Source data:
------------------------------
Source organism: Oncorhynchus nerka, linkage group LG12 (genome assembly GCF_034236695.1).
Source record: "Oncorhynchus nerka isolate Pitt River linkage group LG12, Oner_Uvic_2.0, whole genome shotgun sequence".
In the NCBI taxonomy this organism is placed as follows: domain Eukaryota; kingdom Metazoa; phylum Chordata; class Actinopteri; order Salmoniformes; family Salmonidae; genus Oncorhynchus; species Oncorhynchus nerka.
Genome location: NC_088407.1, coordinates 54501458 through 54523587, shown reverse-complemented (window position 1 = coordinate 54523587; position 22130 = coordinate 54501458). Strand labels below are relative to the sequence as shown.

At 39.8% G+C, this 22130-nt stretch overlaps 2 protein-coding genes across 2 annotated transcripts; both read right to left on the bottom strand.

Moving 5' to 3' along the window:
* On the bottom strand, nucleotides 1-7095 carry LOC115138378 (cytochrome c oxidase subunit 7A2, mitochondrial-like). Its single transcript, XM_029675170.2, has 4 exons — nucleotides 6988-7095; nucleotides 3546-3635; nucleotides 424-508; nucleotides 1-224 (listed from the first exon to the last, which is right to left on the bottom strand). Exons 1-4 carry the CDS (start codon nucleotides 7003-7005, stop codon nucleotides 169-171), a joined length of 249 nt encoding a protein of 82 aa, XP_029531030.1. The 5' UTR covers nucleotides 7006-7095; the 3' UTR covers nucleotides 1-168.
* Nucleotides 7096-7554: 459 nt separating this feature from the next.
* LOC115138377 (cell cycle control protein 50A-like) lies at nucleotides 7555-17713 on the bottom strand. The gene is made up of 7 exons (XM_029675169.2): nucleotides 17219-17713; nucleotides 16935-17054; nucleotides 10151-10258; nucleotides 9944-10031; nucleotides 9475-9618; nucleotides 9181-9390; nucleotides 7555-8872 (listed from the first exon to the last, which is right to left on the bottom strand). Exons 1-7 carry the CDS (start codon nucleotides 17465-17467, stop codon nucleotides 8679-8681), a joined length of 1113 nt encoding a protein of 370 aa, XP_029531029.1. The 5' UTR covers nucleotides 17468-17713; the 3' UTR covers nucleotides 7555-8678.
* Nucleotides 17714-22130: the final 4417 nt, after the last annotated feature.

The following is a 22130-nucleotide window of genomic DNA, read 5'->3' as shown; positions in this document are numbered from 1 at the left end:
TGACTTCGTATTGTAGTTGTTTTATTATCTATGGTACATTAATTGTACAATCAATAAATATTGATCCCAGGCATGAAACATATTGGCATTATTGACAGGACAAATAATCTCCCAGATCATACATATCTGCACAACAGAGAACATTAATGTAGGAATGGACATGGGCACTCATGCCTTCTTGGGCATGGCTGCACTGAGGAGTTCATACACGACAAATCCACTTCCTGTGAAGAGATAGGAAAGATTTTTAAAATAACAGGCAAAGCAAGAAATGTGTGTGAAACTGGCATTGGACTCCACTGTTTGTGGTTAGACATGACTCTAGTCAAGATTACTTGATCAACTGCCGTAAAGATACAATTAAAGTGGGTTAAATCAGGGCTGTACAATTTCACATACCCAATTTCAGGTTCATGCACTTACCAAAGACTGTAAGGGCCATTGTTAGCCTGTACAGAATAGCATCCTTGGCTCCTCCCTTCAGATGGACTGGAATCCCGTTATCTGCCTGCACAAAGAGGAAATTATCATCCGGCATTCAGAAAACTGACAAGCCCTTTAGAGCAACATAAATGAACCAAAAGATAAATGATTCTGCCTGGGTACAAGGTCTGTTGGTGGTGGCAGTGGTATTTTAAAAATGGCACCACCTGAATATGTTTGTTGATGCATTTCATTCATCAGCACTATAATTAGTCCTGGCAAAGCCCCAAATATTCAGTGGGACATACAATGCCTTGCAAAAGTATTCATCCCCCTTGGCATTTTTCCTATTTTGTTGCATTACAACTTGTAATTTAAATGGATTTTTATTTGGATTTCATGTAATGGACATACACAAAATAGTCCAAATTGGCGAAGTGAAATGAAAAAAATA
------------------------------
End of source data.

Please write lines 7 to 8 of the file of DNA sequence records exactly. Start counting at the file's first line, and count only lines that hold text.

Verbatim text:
* On the bottom strand, nucleotides 1-7095 carry LOC115138378 (cytochrome c oxidase subunit 7A2, mitochondrial-like). Its single transcript, XM_029675170.2, has 4 exons — nucleotides 6988-7095; nucleotides 3546-3635; nucleotides 424-508; nucleotides 1-224 (listed from the first exon to the last, which is right to left on the bottom strand). Exons 1-4 carry the CDS (start codon nucleotides 7003-7005, stop codon nucleotides 169-171), a joined length of 249 nt encoding a protein of 82 aa, XP_029531030.1. The 5' UTR covers nucleotides 7006-7095; the 3' UTR covers nucleotides 1-168.
* Nucleotides 7096-7554: 459 nt separating this feature from the next.